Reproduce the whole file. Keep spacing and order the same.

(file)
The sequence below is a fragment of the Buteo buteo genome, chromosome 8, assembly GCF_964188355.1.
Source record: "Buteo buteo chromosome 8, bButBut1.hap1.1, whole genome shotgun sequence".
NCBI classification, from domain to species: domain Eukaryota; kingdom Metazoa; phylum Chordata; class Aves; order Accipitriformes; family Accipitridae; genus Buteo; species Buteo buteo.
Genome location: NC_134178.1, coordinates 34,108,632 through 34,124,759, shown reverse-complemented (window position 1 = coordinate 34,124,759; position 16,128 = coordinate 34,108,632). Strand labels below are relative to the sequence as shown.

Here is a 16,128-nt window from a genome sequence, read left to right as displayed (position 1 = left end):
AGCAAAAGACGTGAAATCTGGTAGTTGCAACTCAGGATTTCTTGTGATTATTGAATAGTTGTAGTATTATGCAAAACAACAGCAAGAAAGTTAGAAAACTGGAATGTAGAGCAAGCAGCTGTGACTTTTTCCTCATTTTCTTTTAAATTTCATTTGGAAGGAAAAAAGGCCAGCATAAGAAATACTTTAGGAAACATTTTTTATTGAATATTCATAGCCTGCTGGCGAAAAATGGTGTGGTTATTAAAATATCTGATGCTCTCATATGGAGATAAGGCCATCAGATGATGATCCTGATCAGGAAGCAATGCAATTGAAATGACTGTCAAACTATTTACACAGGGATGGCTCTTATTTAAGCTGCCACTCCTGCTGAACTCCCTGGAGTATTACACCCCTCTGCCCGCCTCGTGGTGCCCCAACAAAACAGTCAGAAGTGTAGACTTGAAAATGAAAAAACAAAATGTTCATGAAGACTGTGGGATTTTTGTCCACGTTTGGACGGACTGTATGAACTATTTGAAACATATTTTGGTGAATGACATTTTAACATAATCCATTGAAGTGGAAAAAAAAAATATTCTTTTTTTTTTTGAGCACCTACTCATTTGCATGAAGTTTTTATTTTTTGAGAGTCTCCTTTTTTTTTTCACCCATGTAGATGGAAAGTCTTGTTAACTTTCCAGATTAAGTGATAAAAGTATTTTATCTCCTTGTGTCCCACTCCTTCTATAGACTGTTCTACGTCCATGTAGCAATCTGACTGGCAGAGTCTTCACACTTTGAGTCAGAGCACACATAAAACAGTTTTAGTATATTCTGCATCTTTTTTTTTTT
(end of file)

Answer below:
The sequence below is a fragment of the Buteo buteo genome, chromosome 8, assembly GCF_964188355.1.
Source record: "Buteo buteo chromosome 8, bButBut1.hap1.1, whole genome shotgun sequence".
NCBI classification, from domain to species: domain Eukaryota; kingdom Metazoa; phylum Chordata; class Aves; order Accipitriformes; family Accipitridae; genus Buteo; species Buteo buteo.
Genome location: NC_134178.1, coordinates 34,108,632 through 34,124,759, shown reverse-complemented (window position 1 = coordinate 34,124,759; position 16,128 = coordinate 34,108,632). Strand labels below are relative to the sequence as shown.

Here is a 16,128-nt window from a genome sequence, read left to right as displayed (position 1 = left end):
AGCAAAAGACGTGAAATCTGGTAGTTGCAACTCAGGATTTCTTGTGATTATTGAATAGTTGTAGTATTATGCAAAACAACAGCAAGAAAGTTAGAAAACTGGAATGTAGAGCAAGCAGCTGTGACTTTTTCCTCATTTTCTTTTAAATTTCATTTGGAAGGAAAAAAGGCCAGCATAAGAAATACTTTAGGAAACATTTTTTATTGAATATTCATAGCCTGCTGGCGAAAAATGGTGTGGTTATTAAAATATCTGATGCTCTCATATGGAGATAAGGCCATCAGATGATGATCCTGATCAGGAAGCAATGCAATTGAAATGACTGTCAAACTATTTACACAGGGATGGCTCTTATTTAAGCTGCCACTCCTGCTGAACTCCCTGGAGTATTACACCCCTCTGCCCGCCTCGTGGTGCCCCAACAAAACAGTCAGAAGTGTAGACTTGAAAATGAAAAAACAAAATGTTCATGAAGACTGTGGGATTTTTGTCCACGTTTGGACGGACTGTATGAACTATTTGAAACATATTTTGGTGAATGACATTTTAACATAATCCATTGAAGTGGAAAAAAAAAATATTCTTTTTTTTTTTGAGCACCTACTCATTTGCATGAAGTTTTTATTTTTTGAGAGTCTCCTTTTTTTTTTCACCCATGTAGATGGAAAGTCTTGTTAACTTTCCAGATTAAGTGATAAAAGTATTTTATCTCCTTGTGTCCCACTCCTTCTATAGACTGTTCTACGTCCATGTAGCAATCTGACTGGCAGAGTCTTCACACTTTGAGTCAGAGCACACATAAAACAGTTTTAGTATATTCTGCATCTTTTTTTTTTT